Pottery has a long tradition in Myanmar (officially the Republic of the Union of Myanmar, and also known as Burma) bordered by India and Bangladesh to its west, Thailand and Laos to its east and China to its north and northeast. In the Myanmar terrain people began using pots that were easily and cheaply produced. Pots were not only used to store or to cook food but also as burial urns that held gold and jewelry inside them. The remains of some old pots used during the Pyu civilizations were discovered, providing evidence that pottery had been used since then [5th Ccentury]. Shards were also found in Bagan and Mrauk-U regions.
Currently, Myanmar’s main pottery production centres are situated in Kyauk Myaung (Shwe Bo Township, Sagaing Division), Twante (Yangoon Division), Pyinmana (Mandalay Division), Bago (Bago Division), Mine Kine and Mauk Mei (Southern Shan State). Some townships such as Twantay and Kyauk Myaung, among others, are also important ceramic production centers. Each of these villages has their own specific production techniques. Earthenware and glazed [ceramics] are still in common use in Myanmar-Burmese households. The most used forms are cooking pots, flowerpots, drinking water pots and storage pots. Storage pots are mostly glazed and used to store water, oil, fishpaste, salt and various pickled food.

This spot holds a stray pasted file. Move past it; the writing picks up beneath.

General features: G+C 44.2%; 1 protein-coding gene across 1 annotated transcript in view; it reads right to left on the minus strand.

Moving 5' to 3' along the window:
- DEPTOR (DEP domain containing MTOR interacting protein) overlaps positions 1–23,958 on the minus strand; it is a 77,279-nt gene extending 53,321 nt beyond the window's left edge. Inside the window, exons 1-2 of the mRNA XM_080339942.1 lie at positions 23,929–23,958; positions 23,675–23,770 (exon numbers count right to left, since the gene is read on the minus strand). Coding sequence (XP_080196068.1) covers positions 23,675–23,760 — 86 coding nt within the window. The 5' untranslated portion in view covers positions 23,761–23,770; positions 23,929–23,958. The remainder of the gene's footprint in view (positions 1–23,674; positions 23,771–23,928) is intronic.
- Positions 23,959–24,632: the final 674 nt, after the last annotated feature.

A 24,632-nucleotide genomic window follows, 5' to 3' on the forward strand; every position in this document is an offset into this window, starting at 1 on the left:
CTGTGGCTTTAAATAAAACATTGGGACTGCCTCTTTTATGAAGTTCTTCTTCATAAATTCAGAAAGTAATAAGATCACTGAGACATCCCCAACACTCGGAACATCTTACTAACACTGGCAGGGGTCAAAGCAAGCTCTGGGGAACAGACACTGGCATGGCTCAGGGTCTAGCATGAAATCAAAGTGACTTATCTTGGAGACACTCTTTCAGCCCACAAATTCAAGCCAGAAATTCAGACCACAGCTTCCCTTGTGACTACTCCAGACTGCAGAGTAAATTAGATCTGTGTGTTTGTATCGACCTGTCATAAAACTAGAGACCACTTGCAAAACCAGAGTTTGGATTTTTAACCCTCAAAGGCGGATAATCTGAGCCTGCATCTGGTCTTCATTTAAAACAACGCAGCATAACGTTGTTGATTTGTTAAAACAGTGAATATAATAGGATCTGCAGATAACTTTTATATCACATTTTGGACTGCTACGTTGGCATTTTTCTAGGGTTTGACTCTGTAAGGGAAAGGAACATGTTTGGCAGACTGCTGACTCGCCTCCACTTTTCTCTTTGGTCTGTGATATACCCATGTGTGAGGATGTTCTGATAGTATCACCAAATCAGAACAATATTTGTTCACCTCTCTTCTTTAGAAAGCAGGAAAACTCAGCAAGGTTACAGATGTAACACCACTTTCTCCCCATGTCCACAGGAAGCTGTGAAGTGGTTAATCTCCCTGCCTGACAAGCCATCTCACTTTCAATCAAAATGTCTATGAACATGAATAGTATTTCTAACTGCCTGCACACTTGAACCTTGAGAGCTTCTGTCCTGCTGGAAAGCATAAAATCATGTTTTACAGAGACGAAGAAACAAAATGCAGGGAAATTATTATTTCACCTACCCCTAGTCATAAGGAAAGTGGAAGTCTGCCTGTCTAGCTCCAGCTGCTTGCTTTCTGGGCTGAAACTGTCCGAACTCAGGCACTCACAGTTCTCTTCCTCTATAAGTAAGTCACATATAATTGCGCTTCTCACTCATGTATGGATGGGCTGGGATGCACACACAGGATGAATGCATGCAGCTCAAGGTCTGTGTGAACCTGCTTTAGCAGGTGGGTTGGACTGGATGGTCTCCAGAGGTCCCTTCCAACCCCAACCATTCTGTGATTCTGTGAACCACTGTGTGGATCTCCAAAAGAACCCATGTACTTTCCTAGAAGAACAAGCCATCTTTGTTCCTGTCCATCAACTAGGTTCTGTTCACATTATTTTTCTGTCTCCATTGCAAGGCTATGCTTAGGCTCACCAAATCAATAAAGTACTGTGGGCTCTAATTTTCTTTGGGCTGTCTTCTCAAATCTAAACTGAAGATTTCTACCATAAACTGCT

During a trip to Myanmar in January 2015 I visited three traditional pottery villages that are reviving traditional production techniques; Twantay, Kyauk Taing and Sagaing.
The potters in Kyauk Taing village mostly use glazes containing lead, for which they have two sources; Baw Saing mines near Heho and old battery materials.